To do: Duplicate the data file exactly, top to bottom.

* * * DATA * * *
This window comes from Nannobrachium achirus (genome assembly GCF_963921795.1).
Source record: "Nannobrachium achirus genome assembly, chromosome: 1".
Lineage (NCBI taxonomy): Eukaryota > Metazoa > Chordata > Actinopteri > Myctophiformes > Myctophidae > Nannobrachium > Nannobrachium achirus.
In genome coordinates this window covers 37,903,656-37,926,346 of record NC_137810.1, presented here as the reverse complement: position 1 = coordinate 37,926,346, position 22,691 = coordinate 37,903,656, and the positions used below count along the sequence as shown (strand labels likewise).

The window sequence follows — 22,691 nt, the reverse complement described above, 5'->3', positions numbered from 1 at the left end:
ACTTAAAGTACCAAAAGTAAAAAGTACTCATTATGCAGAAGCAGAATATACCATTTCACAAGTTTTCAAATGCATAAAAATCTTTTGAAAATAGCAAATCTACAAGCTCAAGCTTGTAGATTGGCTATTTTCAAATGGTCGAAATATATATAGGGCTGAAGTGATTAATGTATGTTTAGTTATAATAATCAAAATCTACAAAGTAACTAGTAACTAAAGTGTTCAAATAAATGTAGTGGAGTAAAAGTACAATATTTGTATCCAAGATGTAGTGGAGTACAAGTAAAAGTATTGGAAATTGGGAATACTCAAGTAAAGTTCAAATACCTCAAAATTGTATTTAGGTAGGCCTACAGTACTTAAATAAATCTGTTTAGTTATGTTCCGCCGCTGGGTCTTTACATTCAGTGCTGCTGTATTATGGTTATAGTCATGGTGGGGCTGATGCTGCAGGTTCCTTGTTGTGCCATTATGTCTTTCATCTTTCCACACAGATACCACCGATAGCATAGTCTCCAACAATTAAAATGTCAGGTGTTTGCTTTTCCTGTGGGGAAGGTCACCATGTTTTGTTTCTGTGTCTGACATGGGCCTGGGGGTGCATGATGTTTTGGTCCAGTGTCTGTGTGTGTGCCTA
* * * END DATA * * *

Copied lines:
This window comes from Nannobrachium achirus (genome assembly GCF_963921795.1).
Source record: "Nannobrachium achirus genome assembly, chromosome: 1".
Lineage (NCBI taxonomy): Eukaryota > Metazoa > Chordata > Actinopteri > Myctophiformes > Myctophidae > Nannobrachium > Nannobrachium achirus.
In genome coordinates this window covers 37,903,656-37,926,346 of record NC_137810.1, presented here as the reverse complement: position 1 = coordinate 37,926,346, position 22,691 = coordinate 37,903,656, and the positions used below count along the sequence as shown (strand labels likewise).

The window sequence follows — 22,691 nt, the reverse complement described above, 5'->3', positions numbered from 1 at the left end:
ACTTAAAGTACCAAAAGTAAAAAGTACTCATTATGCAGAAGCAGAATATACCATTTCACAAGTTTTCAAATGCATAAAAATCTTTTGAAAATAGCAAATCTACAAGCTCAAGCTTGTAGATTGGCTATTTTCAAATGGTCGAAATATATATAGGGCTGAAGTGATTAATGTATGTTTAGTTATAATAATCAAAATCTACAAAGTAACTAGTAACTAAAGTGTTCAAATAAATGTAGTGGAGTAAAAGTACAATATTTGTATCCAAGATGTAGTGGAGTACAAGTAAAAGTATTGGAAATTGGGAATACTCAAGTAAAGTTCAAATACCTCAAAATTGTATTTAGGTAGGCCTACAGTACTTAAATAAATCTGTTTAGTTATGTTCCGCCGCTGGGTCTTTACATTCAGTGCTGCTGTATTATGGTTATAGTCATGGTGGGGCTGATGCTGCAGGTTCCTTGTTGTGCCATTATGTCTTTCATCTTTCCACACAGATACCACCGATAGCATAGTCTCCAACAATTAAAATGTCAGGTGTTTGCTTTTCCTGTGGGGAAGGTCACCATGTTTTGTTTCTGTGTCTGACATGGGCCTGGGGGTGCATGATGTTTTGGTCCAGTGTCTGTGTGTGTGCCTA